SACRAMENTO, Calif. (CN) --- Facing just the second gubernatorial recall election in California history, a new statewide poll released Tuesday placed Governor Gavin Newsom in solid position to keep his job as just 40% said they would vote for the upcoming recall.
The latest results from the Public Policy Institute of California are largely unchanged from March, suggesting momentum for the recall has waned as the state continues to re-emerge from the pandemic. Along with surviving the recall attempt the poll found Newsom’s approval ratings remain stable at 54%, up two percentage points since January.
PPIC President Mark Baldassare said the lukewarm support for the recall is driven by the state’s hyper-partisan makeup, as Newsom remains popular with Democratic voters. As of now, the replacement candidates have done little to convince voters they can do a better job guiding the nation’s most populous state out of a pandemic and recession.
“Supporters of a recall have their work cut out for them,” Baldassare wrote Tuesday in an accompanying poll review.
The survey comes as Newsom ramps up campaign efforts and taps into the massive donor base that helped get him elected three years ago.
In a matter of months, Newsom has scored a $3 million campaign donation from Netflix founder Reed Hastings and six-digit hauls from labor unions and agribusiness titans Stewart and Lynda Resnick. He is also holding routine press conferences across the state featuring glowing reviews from local Democratic officials.
A date has not been scheduled for the recall, but statewide voters will be tasked with answering two questions: “Should Newsom be removed from office?” and “If yes, who should take his place?”
Campaign finance laws treat the first recall question as a ballot measure, while the second is considered a typical race for elected office. The result means that unlike his competitors, Newsom won’t be held back by campaign contribution limits and will have more ammo to fend off GOP candidates like former San Diego Mayor Kevin Faulconer, businessman John Cox and reality TV star Caitlyn Jenner.
Recall proponents are banking on voters fed up with more than a year of shutdowns and persistently high unemployment to flood polling sites this fall and throw out a Democratic governor as they did to Gray Davis in 2003.
But Tuesday’s poll shows the electorate may not be as eager --- or angry --- as the last time around.
When asked what would happen if Newsom were recalled, just 29% responded things would get better, 28% said it would make no difference and 34% said conditions would get worse with a new governor.
The PPIC asked voters the same question months before the 2003 recall and found 47% believed things would get better if Davis was replaced. In the end, 55% voted to remove Davis and 49% chose Arnold Schwarzenegger as the next governor.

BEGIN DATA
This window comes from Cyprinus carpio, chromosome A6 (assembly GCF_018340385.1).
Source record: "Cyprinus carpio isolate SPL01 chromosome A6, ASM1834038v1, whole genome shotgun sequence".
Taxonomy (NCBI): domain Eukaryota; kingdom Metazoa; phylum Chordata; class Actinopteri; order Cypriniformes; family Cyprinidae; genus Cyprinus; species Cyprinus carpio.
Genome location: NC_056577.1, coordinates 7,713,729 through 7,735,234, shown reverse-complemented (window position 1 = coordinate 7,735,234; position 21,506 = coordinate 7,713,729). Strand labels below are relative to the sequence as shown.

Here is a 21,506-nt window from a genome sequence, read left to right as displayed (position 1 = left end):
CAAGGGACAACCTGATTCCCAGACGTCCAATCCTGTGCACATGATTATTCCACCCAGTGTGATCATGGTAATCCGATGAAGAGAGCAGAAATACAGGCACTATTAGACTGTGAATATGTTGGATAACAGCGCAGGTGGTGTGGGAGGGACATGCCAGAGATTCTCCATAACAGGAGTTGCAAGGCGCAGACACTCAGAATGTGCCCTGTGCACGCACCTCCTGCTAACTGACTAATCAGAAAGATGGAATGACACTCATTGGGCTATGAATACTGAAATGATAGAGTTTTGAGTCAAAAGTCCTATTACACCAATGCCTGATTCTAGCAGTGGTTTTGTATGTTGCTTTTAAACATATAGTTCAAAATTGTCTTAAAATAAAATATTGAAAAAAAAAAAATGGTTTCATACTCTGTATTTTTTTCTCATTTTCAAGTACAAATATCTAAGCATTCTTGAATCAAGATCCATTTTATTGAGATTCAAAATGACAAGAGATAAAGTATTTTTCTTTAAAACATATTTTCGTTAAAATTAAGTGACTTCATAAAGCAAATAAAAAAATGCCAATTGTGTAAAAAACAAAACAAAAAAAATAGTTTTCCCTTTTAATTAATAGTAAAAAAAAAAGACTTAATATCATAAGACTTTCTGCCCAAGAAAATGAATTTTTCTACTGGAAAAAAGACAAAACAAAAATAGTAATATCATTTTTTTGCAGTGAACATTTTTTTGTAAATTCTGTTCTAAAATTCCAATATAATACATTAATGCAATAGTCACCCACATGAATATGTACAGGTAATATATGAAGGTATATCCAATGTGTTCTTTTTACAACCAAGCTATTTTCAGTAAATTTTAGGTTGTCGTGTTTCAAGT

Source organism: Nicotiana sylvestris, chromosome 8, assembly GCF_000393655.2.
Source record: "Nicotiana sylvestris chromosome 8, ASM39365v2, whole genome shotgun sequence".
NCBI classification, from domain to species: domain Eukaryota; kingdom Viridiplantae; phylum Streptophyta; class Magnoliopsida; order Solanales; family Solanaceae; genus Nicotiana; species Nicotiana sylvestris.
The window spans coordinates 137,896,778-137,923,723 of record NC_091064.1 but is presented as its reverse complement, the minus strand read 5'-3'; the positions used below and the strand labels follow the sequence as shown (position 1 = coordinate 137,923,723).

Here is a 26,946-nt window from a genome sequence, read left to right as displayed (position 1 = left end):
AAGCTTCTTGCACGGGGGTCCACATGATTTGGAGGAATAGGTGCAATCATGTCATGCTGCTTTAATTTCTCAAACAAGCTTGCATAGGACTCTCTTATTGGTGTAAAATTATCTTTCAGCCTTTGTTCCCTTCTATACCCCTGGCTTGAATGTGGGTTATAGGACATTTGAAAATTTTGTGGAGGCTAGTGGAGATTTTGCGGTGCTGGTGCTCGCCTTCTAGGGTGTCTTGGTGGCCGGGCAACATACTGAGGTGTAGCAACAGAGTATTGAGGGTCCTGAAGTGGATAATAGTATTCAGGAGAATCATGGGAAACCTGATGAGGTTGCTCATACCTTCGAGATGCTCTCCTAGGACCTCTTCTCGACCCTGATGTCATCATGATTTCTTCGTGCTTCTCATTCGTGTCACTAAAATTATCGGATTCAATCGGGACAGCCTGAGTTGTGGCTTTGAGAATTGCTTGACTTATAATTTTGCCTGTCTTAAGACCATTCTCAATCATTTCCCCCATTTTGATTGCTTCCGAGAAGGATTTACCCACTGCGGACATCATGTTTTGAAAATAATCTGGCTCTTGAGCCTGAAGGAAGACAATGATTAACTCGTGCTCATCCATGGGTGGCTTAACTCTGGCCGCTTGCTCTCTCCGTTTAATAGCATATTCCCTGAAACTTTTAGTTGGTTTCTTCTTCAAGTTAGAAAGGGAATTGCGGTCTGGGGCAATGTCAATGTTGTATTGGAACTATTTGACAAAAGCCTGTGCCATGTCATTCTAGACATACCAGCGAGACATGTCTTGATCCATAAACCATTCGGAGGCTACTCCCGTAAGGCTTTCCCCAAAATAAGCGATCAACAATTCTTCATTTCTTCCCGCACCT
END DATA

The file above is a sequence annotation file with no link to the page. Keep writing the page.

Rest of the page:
Padding Newsom’s apparent advantage is a spate of timely but fortuitous economic and pandemic news.
Newsom claims the state is awash in cash and has proposed a mammoth $267 billion state budget built on a presumed $76 billion surplus. The flush spending plan is stocked with support for middle-class and low-income families and includes billions for unpaid rent and $600 stimulus checks for most taxpayers.
Meanwhile California added more jobs last month than any other state and has nearly halved its pandemic unemployment rate of 16%.
On the pandemic front, the state’s testing positivity rate is at an all-time low and California continues to lead in terms of total vaccine doses administered. Newsom has set June 15 as the state’s grand reopening and says he will allow counties to drop mask mandates and business restrictions.
The improving trends figure to boost Newsom’s popularity as PPIC respondents named jobs, the economy and Covid-19 as the top issues facing the state.
Of the 1,705 Californians polled, 81% said they favored more money to help struggling families pay rent and utilities, 70% supported another round of state stimulus checks and 86% responded the worst of the pandemic is behind the country.
Wesley Hussey, associate professor of government at California State University, Sacramento, says the political conditions are far from ripe for a recall bid, unlike in 2003 when the state was dealing with an energy crisis and still recovering from the dot-com bubble burst. Nor is there a “superstar” candidate stealing the spotlight like Schwarzenegger did nearly 20 years ago.
“If you’re trying to recall a governor and the economy is doing well, the state has a huge budget surplus and it’s much more Democratic than it was, you’re already several mounds deep in a political hole,” Hussey said.
In an otherwise disappointing poll, Hussey says the recall campaign can take solace in the fact that support for the recall increased to 47% among the state’s large bloc of independent voters, up from 42% from March. With registered Republicans outnumbered by Democrats in the state by a nearly 2-1 margin, he added it will be key for recall backers to continue swaying over independent and third party voters.
Newsom is clearly riding a wave of momentum, but Baldassare says while voters may currently not want to “alter the status quo,” things could still turn sour this summer on the first-term governor.
“Timing is everything in politics, and it is important to keep in mind that our survey asks Californians how they would vote if the recall election were held today,” Baldassare concluded. “The 2021 special election is most likely to occur in late fall. The public’s views on Covid and the economy could sour by then or be preempted by discontent over new crises such as wildfires or electricity blackouts.”
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